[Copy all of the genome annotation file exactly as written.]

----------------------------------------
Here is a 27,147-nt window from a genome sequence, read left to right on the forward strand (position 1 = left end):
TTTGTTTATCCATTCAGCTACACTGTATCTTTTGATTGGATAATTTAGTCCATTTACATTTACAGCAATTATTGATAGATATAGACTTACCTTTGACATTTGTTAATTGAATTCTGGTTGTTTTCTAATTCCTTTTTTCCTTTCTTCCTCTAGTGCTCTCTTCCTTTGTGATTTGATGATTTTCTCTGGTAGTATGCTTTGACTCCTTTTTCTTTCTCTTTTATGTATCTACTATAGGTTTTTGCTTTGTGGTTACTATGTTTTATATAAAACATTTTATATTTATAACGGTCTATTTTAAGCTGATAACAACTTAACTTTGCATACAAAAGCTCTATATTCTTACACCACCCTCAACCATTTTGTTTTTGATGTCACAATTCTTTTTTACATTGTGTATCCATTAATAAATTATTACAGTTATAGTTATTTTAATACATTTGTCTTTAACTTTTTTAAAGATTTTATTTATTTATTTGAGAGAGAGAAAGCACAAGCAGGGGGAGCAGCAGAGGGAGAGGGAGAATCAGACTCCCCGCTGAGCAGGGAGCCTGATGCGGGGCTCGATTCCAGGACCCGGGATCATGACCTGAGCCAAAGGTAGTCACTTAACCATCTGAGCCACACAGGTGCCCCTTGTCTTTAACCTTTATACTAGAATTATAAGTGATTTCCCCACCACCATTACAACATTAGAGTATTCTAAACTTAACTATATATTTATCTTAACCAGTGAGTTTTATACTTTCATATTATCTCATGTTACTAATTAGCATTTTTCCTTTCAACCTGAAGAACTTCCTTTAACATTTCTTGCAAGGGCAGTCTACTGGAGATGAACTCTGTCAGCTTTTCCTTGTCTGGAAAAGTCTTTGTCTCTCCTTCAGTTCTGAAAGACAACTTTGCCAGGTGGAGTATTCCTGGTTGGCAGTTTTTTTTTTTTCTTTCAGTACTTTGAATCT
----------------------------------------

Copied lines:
Here is a 27,147-nt window from a genome sequence, read left to right on the forward strand (position 1 = left end):
TTTGTTTATCCATTCAGCTACACTGTATCTTTTGATTGGATAATTTAGTCCATTTACATTTACAGCAATTATTGATAGATATAGACTTACCTTTGACATTTGTTAATTGAATTCTGGTTGTTTTCTAATTCCTTTTTTCCTTTCTTCCTCTAGTGCTCTCTTCCTTTGTGATTTGATGATTTTCTCTGGTAGTATGCTTTGACTCCTTTTTCTTTCTCTTTTATGTATCTACTATAGGTTTTTGCTTTGTGGTTACTATGTTTTATATAAAACATTTTATATTTATAACGGTCTATTTTAAGCTGATAACAACTTAACTTTGCATACAAAAGCTCTATATTCTTACACCACCCTCAACCATTTTGTTTTTGATGTCACAATTCTTTTTTACATTGTGTATCCATTAATAAATTATTACAGTTATAGTTATTTTAATACATTTGTCTTTAACTTTTTTAAAGATTTTATTTATTTATTTGAGAGAGAGAAAGCACAAGCAGGGGGAGCAGCAGAGGGAGAGGGAGAATCAGACTCCCCGCTGAGCAGGGAGCCTGATGCGGGGCTCGATTCCAGGACCCGGGATCATGACCTGAGCCAAAGGTAGTCACTTAACCATCTGAGCCACACAGGTGCCCCTTGTCTTTAACCTTTATACTAGAATTATAAGTGATTTCCCCACCACCATTACAACATTAGAGTATTCTAAACTTAACTATATATTTATCTTAACCAGTGAGTTTTATACTTTCATATTATCTCATGTTACTAATTAGCATTTTTCCTTTCAACCTGAAGAACTTCCTTTAACATTTCTTGCAAGGGCAGTCTACTGGAGATGAACTCTGTCAGCTTTTCCTTGTCTGGAAAAGTCTTTGTCTCTCCTTCAGTTCTGAAAGACAACTTTGCCAGGTGGAGTATTCCTGGTTGGCAGTTTTTTTTTTTTCTTTCAGTACTTTGAATCT